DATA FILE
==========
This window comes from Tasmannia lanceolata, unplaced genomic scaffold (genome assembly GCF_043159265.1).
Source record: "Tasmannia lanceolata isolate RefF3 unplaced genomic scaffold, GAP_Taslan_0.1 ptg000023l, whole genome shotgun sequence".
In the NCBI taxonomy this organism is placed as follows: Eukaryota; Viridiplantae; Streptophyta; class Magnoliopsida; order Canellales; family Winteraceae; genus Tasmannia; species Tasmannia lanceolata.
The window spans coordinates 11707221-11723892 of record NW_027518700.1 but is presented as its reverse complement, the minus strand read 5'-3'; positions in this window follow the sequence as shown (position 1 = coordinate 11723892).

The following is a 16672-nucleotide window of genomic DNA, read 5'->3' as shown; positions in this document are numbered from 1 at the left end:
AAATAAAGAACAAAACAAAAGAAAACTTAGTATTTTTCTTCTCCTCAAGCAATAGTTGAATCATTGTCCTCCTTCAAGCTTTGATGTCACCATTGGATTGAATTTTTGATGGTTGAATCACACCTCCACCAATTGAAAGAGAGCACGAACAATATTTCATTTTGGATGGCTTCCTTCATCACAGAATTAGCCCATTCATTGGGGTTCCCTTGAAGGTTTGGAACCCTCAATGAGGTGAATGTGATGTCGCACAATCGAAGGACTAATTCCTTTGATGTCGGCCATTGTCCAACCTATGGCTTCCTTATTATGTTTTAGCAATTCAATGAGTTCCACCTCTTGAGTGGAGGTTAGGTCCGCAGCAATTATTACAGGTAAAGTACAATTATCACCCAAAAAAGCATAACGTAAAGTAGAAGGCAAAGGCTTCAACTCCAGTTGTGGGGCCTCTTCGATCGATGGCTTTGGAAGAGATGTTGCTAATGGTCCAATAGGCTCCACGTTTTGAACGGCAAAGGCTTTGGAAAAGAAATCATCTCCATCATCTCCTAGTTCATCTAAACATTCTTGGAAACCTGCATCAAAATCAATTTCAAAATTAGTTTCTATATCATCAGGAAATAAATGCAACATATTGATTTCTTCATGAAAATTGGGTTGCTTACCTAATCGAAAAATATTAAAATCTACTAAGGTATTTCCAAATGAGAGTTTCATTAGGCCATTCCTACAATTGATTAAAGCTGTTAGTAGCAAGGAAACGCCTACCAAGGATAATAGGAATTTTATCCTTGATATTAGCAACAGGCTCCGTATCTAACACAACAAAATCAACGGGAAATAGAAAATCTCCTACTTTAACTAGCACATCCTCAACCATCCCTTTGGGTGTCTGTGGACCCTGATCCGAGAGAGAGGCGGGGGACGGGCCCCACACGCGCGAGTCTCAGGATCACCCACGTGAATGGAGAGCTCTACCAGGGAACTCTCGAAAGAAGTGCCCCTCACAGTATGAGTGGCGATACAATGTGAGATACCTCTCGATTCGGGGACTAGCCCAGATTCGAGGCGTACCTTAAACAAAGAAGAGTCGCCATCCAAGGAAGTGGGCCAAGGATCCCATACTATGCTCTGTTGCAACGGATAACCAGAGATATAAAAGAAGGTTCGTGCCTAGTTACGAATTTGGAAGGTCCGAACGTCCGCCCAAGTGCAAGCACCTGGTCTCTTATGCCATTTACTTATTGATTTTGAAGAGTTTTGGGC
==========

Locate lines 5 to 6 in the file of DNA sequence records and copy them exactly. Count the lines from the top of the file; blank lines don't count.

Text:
The following is a 16672-nucleotide window of genomic DNA, read 5'->3' as shown; positions in this document are numbered from 1 at the left end:
AAATAAAGAACAAAACAAAAGAAAACTTAGTATTTTTCTTCTCCTCAAGCAATAGTTGAATCATTGTCCTCCTTCAAGCTTTGATGTCACCATTGGATTGAATTTTTGATGGTTGAATCACACCTCCACCAATTGAAAGAGAGCACGAACAATATTTCATTTTGGATGGCTTCCTTCATCACAGAATTAGCCCATTCATTGGGGTTCCCTTGAAGGTTTGGAACCCTCAATGAGGTGAATGTGATGTCGCACAATCGAAGGACTAATTCCTTTGATGTCGGCCATTGTCCAACCTATGGCTTCCTTATTATGTTTTAGCAATTCAATGAGTTCCACCTCTTGAGTGGAGGTTAGGTCCGCAGCAATTATTACAGGTAAAGTACAATTATCACCCAAAAAAGCATAACGTAAAGTAGAAGGCAAAGGCTTCAACTCCAGTTGTGGGGCCTCTTCGATCGATGGCTTTGGAAGAGATGTTGCTAATGGTCCAATAGGCTCCACGTTTTGAACGGCAAAGGCTTTGGAAAAGAAATCATCTCCATCATCTCCTAGTTCATCTAAACATTCTTGGAAACCTGCATCAAAATCAATTTCAAAATTAGTTTCTATATCATCAGGAAATAAATGCAACATATTGATTTCTTCATGAAAATTGGGTTGCTTACCTAATCGAAAAATATTAAAATCTACTAAGGTATTTCCAAATGAGAGTTTCATTAGGCCATTCCTACAATTGATTAAAGCTGTTAGTAGCAAGGAAACGCCTACCAAGGATAATAGGAATTTTATCCTTGATATTAGCAACAGGCTCCGTATCTAACACAACAAAATCAACGGGAAATAGAAAATCTCCTACTTTAACTAGCACATCCTCAACCATCCCTTTGGGTGTCTGTGGACCCTGATCCGAGAGAGAGGCGGGGGACGGGCCCCACACGCGCGAGTCTCAGGATCACCCACGTGAATGGAGAGCTCTACCAGGGAACTCTCGAAAGAAGTGCCCCTCACAGTATGAGTGGCGATACAATGTGAGATACCTCTCGATTCGGGGACTAGCCCAGATTCGAGGCGTACCTTAAACAAAGAAGAGTCGCCATCCAAGGAAGTGGGCCAAGGATCCCATACTATGCTCTGTTGCAACGGATAACCAGAGATATAAAAGAAGGTTCGTGCCTAGTTACGAATTTGGAAGGTCCGAACGTCCGCCCAAGTGCAAGCACCTGGTCTCTTATGCCATTTACTTATTGATTTTGAAGAGTTTTGGGC